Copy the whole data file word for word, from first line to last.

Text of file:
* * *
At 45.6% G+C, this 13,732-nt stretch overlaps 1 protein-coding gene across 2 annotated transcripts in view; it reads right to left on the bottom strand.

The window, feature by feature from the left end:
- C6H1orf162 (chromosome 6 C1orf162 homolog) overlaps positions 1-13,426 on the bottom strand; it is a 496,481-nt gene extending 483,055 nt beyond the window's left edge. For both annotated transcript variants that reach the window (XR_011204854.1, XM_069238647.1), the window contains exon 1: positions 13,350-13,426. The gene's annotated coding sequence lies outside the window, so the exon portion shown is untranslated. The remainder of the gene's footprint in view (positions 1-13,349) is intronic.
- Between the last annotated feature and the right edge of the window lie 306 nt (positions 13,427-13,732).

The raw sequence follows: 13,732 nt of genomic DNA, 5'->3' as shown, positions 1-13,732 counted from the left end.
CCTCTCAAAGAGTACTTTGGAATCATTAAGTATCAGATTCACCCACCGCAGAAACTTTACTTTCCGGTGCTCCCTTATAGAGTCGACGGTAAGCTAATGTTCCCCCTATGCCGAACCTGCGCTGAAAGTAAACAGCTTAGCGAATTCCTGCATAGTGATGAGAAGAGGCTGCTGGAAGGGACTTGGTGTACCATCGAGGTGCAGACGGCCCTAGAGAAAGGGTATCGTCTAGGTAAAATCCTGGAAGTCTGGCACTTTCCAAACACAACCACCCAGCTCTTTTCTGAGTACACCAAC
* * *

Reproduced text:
At 45.6% G+C, this 13,732-nt stretch overlaps 1 protein-coding gene across 2 annotated transcripts in view; it reads right to left on the bottom strand.

The window, feature by feature from the left end:
- C6H1orf162 (chromosome 6 C1orf162 homolog) overlaps positions 1-13,426 on the bottom strand; it is a 496,481-nt gene extending 483,055 nt beyond the window's left edge. For both annotated transcript variants that reach the window (XR_011204854.1, XM_069238647.1), the window contains exon 1: positions 13,350-13,426. The gene's annotated coding sequence lies outside the window, so the exon portion shown is untranslated. The remainder of the gene's footprint in view (positions 1-13,349) is intronic.
- Between the last annotated feature and the right edge of the window lie 306 nt (positions 13,427-13,732).

The raw sequence follows: 13,732 nt of genomic DNA, 5'->3' as shown, positions 1-13,732 counted from the left end.
CCTCTCAAAGAGTACTTTGGAATCATTAAGTATCAGATTCACCCACCGCAGAAACTTTACTTTCCGGTGCTCCCTTATAGAGTCGACGGTAAGCTAATGTTCCCCCTATGCCGAACCTGCGCTGAAAGTAAACAGCTTAGCGAATTCCTGCATAGTGATGAGAAGAGGCTGCTGGAAGGGACTTGGTGTACCATCGAGGTGCAGACGGCCCTAGAGAAAGGGTATCGTCTAGGTAAAATCCTGGAAGTCTGGCACTTTCCAAACACAACCACCCAGCTCTTTTCTGAGTACACCAAC